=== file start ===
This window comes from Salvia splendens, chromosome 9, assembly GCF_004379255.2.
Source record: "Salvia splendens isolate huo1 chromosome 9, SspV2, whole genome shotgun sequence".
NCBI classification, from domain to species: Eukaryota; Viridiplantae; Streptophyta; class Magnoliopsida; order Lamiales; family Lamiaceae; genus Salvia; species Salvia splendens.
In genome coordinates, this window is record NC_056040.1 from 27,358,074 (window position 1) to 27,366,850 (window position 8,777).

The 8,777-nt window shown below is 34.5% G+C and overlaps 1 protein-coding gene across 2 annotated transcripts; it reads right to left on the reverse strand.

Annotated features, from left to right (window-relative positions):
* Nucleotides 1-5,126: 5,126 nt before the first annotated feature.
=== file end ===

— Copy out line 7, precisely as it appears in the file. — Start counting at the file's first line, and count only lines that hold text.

* Nucleotides 1-5,126: 5,126 nt before the first annotated feature.